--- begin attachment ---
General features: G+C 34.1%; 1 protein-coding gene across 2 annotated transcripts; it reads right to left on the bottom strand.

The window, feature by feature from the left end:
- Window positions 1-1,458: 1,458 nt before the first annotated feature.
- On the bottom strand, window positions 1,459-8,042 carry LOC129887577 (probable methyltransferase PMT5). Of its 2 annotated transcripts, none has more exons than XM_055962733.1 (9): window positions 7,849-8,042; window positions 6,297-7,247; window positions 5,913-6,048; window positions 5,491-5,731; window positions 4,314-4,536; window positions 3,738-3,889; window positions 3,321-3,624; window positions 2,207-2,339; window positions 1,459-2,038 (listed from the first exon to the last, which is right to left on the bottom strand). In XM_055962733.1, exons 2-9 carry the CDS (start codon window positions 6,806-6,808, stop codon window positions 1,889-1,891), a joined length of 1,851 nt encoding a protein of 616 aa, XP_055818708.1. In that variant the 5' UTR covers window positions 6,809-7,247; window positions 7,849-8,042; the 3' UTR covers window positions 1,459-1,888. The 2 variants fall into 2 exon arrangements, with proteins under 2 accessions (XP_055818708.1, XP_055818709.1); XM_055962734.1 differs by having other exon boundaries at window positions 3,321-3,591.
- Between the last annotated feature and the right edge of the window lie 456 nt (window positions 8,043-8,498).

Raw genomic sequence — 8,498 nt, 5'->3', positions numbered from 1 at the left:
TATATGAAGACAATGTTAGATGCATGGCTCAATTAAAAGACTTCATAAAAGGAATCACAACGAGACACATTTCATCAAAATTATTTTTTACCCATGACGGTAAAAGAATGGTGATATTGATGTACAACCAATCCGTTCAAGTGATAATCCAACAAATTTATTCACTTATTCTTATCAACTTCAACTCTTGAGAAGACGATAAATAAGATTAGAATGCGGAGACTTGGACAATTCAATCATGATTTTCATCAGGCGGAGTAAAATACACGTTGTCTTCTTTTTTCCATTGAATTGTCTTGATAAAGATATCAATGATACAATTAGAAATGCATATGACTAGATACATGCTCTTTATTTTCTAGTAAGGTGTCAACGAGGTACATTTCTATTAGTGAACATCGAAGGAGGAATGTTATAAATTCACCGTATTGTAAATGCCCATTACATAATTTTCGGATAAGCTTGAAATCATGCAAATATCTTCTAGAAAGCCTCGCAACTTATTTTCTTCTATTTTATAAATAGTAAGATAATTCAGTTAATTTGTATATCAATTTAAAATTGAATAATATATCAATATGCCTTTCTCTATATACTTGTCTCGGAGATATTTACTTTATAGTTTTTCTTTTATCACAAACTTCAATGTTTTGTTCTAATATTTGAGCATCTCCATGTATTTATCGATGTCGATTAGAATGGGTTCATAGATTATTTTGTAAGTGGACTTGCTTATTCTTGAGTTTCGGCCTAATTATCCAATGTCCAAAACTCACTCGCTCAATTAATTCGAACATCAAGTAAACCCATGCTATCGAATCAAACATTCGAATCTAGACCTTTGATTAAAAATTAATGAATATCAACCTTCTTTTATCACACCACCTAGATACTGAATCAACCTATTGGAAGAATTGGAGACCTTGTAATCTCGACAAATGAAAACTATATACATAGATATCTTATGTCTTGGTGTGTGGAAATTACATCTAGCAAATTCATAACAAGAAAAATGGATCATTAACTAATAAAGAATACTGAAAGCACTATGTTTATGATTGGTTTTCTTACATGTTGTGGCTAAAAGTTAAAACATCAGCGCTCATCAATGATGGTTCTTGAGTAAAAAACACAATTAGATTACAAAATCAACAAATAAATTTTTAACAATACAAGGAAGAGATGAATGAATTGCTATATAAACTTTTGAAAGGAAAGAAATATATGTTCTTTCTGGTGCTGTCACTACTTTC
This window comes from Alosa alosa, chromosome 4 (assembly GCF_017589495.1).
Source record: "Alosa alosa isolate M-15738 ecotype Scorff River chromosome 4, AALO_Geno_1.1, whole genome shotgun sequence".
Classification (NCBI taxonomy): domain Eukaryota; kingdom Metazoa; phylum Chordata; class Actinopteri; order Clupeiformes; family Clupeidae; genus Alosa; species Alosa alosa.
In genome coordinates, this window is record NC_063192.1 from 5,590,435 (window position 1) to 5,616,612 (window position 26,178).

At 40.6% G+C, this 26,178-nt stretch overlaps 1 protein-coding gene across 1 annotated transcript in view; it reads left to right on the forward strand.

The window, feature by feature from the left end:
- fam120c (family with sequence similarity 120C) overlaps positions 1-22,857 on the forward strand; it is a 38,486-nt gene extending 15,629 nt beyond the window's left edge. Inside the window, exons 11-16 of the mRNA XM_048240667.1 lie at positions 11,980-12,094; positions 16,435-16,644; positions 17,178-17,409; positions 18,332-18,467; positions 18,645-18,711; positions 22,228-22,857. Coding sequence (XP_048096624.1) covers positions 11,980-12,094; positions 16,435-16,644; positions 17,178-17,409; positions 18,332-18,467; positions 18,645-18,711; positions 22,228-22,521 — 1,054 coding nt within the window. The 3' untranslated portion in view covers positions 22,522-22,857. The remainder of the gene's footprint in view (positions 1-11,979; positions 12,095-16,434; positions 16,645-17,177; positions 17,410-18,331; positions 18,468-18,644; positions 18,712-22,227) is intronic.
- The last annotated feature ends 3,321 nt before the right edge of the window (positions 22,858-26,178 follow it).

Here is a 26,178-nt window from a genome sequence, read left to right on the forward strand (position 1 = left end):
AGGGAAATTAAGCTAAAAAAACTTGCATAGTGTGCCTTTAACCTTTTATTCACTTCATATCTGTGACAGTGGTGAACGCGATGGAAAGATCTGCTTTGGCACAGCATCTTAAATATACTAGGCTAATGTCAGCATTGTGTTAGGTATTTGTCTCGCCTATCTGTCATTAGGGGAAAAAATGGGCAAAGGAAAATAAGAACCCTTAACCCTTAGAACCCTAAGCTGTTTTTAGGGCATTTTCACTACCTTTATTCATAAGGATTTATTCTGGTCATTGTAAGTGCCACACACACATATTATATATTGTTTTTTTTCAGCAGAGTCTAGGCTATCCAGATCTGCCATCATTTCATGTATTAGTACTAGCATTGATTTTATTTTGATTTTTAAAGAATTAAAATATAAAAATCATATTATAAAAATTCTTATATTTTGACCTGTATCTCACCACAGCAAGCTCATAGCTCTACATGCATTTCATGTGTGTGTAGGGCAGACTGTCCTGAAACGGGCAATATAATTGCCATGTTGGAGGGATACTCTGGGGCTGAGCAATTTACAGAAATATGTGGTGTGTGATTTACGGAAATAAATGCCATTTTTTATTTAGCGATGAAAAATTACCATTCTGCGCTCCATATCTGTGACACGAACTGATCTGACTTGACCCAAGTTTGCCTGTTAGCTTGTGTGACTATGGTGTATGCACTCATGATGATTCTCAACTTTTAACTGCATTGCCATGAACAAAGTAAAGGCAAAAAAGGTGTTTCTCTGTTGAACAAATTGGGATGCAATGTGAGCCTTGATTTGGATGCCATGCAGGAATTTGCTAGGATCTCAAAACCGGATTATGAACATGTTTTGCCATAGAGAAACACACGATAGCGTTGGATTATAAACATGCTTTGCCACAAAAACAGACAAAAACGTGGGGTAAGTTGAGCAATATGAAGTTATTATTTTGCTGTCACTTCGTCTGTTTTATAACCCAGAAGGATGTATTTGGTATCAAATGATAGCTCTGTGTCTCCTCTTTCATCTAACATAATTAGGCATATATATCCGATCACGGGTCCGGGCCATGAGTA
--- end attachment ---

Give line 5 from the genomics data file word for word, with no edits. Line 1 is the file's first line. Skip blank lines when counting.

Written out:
- Between the last annotated feature and the right edge of the window lie 456 nt (window positions 8,043-8,498).